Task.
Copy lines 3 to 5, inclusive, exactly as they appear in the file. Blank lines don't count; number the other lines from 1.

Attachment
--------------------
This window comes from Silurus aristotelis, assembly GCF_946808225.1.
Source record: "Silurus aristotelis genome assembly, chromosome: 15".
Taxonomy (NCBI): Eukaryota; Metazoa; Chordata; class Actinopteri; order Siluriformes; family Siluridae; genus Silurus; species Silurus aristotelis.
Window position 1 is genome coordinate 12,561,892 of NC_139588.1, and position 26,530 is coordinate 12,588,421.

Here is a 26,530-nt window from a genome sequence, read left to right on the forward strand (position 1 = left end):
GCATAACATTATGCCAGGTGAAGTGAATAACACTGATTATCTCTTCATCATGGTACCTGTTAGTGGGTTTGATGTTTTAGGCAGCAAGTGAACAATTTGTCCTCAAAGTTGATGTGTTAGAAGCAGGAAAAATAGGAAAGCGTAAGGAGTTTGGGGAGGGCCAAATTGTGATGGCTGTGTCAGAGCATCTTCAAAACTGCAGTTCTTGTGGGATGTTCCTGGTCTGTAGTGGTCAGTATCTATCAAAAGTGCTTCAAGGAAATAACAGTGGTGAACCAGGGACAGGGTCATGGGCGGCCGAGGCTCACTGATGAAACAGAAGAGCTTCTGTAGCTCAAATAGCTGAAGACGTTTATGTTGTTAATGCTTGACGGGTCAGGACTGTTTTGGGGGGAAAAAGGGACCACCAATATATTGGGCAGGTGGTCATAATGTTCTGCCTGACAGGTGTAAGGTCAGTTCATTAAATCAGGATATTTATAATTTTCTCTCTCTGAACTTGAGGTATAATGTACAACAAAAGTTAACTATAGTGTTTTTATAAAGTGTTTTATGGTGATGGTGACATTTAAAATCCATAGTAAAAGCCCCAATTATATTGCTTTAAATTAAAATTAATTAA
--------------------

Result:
Taxonomy (NCBI): Eukaryota; Metazoa; Chordata; class Actinopteri; order Siluriformes; family Siluridae; genus Silurus; species Silurus aristotelis.
Window position 1 is genome coordinate 12,561,892 of NC_139588.1, and position 26,530 is coordinate 12,588,421.

Here is a 26,530-nt window from a genome sequence, read left to right on the forward strand (position 1 = left end):